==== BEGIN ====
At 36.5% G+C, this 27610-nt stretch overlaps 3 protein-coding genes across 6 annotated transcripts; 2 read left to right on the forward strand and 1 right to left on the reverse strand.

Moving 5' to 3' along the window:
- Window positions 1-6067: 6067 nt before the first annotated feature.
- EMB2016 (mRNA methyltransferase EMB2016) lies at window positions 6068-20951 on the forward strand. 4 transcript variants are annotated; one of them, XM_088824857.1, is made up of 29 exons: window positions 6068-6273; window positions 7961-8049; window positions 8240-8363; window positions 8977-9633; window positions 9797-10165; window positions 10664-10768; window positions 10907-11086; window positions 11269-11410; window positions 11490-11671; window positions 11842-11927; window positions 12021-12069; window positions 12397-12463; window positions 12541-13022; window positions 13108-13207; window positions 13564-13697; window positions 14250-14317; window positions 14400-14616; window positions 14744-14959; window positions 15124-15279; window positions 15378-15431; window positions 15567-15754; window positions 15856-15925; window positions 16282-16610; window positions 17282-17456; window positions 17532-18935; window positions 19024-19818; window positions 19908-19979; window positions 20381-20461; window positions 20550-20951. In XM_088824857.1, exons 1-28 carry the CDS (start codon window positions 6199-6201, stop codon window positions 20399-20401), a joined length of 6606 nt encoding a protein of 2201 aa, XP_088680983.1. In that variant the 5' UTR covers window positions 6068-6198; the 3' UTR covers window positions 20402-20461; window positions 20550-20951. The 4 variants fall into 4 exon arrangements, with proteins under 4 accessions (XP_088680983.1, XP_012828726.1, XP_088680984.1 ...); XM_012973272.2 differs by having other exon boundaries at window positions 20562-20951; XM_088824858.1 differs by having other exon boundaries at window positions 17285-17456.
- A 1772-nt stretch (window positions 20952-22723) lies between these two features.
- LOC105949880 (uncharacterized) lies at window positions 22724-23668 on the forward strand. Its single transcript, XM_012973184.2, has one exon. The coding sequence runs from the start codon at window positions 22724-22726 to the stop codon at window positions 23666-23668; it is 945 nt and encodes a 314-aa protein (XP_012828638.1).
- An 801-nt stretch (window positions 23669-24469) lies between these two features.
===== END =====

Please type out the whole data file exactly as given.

At 36.5% G+C, this 27610-nt stretch overlaps 3 protein-coding genes across 6 annotated transcripts; 2 read left to right on the forward strand and 1 right to left on the reverse strand.

Moving 5' to 3' along the window:
- Window positions 1-6067: 6067 nt before the first annotated feature.
- EMB2016 (mRNA methyltransferase EMB2016) lies at window positions 6068-20951 on the forward strand. 4 transcript variants are annotated; one of them, XM_088824857.1, is made up of 29 exons: window positions 6068-6273; window positions 7961-8049; window positions 8240-8363; window positions 8977-9633; window positions 9797-10165; window positions 10664-10768; window positions 10907-11086; window positions 11269-11410; window positions 11490-11671; window positions 11842-11927; window positions 12021-12069; window positions 12397-12463; window positions 12541-13022; window positions 13108-13207; window positions 13564-13697; window positions 14250-14317; window positions 14400-14616; window positions 14744-14959; window positions 15124-15279; window positions 15378-15431; window positions 15567-15754; window positions 15856-15925; window positions 16282-16610; window positions 17282-17456; window positions 17532-18935; window positions 19024-19818; window positions 19908-19979; window positions 20381-20461; window positions 20550-20951. In XM_088824857.1, exons 1-28 carry the CDS (start codon window positions 6199-6201, stop codon window positions 20399-20401), a joined length of 6606 nt encoding a protein of 2201 aa, XP_088680983.1. In that variant the 5' UTR covers window positions 6068-6198; the 3' UTR covers window positions 20402-20461; window positions 20550-20951. The 4 variants fall into 4 exon arrangements, with proteins under 4 accessions (XP_088680983.1, XP_012828726.1, XP_088680984.1 ...); XM_012973272.2 differs by having other exon boundaries at window positions 20562-20951; XM_088824858.1 differs by having other exon boundaries at window positions 17285-17456.
- A 1772-nt stretch (window positions 20952-22723) lies between these two features.
- LOC105949880 (uncharacterized) lies at window positions 22724-23668 on the forward strand. Its single transcript, XM_012973184.2, has one exon. The coding sequence runs from the start codon at window positions 22724-22726 to the stop codon at window positions 23666-23668; it is 945 nt and encodes a 314-aa protein (XP_012828638.1).
- An 801-nt stretch (window positions 23669-24469) lies between these two features.